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Supply Chain

How to Avoid Supply Chain Disruptions

Does your business have a plan for supply chain disruptions? Many businesses don’t, but preparing for these inevitable disruptions is a must. A good supply chain creates stability and fosters resilience, leading to better customer service. Read on to learn about supply chain disruptions and the steps you can take to mitigate the impact disruptions can have on your business.

What Are Supply Chain Disruptions?


A supply chain disruption can be defined as any unexpected change that negatively affects the supply chain. Some disruptions are local, others are global. Some may be relatively small – say, a supplier experiencing minor production delays -- while other disruptions can create major operational issues. Regardless of the nature or impact of a disruption, however, in all cases a supply chain disruption causes a setback somewhere along the supply chain, slowing the flow of commerce.


Some major causes of disruption include adverse weather conditions and natural disasters. Humans simply can’t control floods, hurricanes, tsunamis, earthquakes, blizzards, or wildfires. And even if these events impact only a small geographic area, they can have far-reaching consequences across supply chain. For example, natural disasters negatively affect companies’ ability to deliver goods by shuttering ports and preventing flights. Natural disasters have caused companies to lose hundreds of billions of dollars as a result of supply chain disruptions.


Health crises, whether local or global, can also wreak havoc on supply chain. The COVID-19 pandemic is a prime example of a disruption that has had a major impact on the global supply chain. With nearly every country and every industry affected in some way by the pandemic itself or measures taken to slow the spread of the virus, COVID-19 has negatively impacted countless companies, particularly those that rely on Chinese suppliers. COVID-19 has shown companies how vulnerable they are to supply chain disruptions, motivating many to seek a new model of supply chain resilience.


Three Lessons Learned from Supply Chain Disruptions


Your company doesn’t have to be vulnerable to disruptions. These three strategies can help you thrive even during a supply chain crisis.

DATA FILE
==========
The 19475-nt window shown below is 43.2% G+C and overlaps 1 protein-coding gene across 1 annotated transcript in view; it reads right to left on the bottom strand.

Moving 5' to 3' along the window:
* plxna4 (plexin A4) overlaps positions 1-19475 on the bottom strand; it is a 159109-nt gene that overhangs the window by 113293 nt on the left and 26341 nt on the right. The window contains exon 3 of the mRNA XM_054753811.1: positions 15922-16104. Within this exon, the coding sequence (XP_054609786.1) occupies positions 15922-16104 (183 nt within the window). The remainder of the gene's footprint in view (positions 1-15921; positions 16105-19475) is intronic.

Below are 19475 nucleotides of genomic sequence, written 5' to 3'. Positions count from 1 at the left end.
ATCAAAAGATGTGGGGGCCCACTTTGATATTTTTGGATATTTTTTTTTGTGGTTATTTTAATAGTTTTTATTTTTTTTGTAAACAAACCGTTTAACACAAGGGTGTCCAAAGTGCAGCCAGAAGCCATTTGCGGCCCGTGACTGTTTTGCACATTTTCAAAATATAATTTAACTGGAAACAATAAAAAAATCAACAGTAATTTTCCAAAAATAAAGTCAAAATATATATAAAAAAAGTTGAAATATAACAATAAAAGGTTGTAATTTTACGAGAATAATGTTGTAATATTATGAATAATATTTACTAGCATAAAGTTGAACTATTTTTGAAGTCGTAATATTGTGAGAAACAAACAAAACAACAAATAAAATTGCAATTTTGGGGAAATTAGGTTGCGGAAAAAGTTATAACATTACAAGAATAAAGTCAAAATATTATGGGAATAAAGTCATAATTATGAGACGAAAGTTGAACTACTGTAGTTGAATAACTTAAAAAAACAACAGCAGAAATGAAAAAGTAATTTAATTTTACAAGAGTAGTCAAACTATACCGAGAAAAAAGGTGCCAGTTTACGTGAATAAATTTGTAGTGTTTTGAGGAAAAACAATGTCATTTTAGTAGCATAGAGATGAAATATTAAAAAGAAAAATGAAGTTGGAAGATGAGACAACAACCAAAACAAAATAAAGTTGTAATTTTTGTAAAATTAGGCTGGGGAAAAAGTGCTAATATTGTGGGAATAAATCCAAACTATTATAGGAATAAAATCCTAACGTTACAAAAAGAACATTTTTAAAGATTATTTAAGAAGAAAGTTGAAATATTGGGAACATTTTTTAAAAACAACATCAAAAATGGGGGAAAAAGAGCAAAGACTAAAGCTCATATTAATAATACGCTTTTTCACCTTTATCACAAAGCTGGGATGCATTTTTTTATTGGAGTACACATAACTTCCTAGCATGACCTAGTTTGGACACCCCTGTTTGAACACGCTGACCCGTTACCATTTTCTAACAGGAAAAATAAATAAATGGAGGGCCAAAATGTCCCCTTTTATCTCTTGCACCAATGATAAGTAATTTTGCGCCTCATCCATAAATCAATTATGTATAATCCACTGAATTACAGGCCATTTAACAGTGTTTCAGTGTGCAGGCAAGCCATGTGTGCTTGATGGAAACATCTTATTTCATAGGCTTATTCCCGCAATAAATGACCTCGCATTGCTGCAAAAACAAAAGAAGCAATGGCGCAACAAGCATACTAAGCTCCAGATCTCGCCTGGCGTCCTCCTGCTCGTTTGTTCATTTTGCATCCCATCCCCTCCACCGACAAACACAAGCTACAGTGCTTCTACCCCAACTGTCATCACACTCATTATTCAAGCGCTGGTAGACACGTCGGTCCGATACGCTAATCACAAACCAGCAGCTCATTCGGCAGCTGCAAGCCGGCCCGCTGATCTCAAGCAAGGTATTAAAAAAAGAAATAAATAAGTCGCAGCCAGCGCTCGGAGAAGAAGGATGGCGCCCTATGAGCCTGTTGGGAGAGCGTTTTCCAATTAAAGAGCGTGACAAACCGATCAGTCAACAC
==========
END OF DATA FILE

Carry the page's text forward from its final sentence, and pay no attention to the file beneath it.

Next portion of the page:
Have a Backup Plan


What will you do if a warehouse filled with goods catches fire? If employees can’t come to work because of a pandemic? If your overseas supplier loses power and can’t work for a week? It’s essential to have a backup plan in place in case something goes wrong.  You don’t need to think up solutions for all the disruptions that might come your way. But you do need to dedicate a little time to your Plan B. Find some backup suppliers and consider setting aside a portion of your budget for emergencies. A little planning goes a long way!


Diversify Your Supply Base


A more diverse supply base can help you better cope with supply chain disruptions. For example, in 2011, a devastating earthquake and tsunami hit Japan. Major companies that worked with manufacturers in Japan, such as Toyota, GM, and Nissan, had to shut down their facilities because they weren’t able to ship or receive the parts they needed. Some automakers were forced to look elsewhere for parts and supplies. If these companies had already been receiving parts from different suppliers around the world, they might have been able to stay operational during the supply chain disruption.


Partner with an Expert


If you’re not sure how to handle disruptions on your own, partnering with supply chain experts can help you navigate these stressful situations. InterTrade supply chain collaboration solutions are a great fit for retailers and suppliers that want to optimize supply chain and improve resilience. Learn more about our B2B ecommerce options and how we can help optimize your supply chain collaboration.


Overcome Supply Chain Disruptions


Unfortunately, many businesses choose to prioritize lower transaction costs over mitigating the risk of supply chain disruptions. But sacrificing stability and security for minor short-term cash savings is a risky proposition, especially during times of uncertainty. As we’ve seen above, taking proactive steps to protect your business from supply chain disruptions is essential – and ultimately, money well spent

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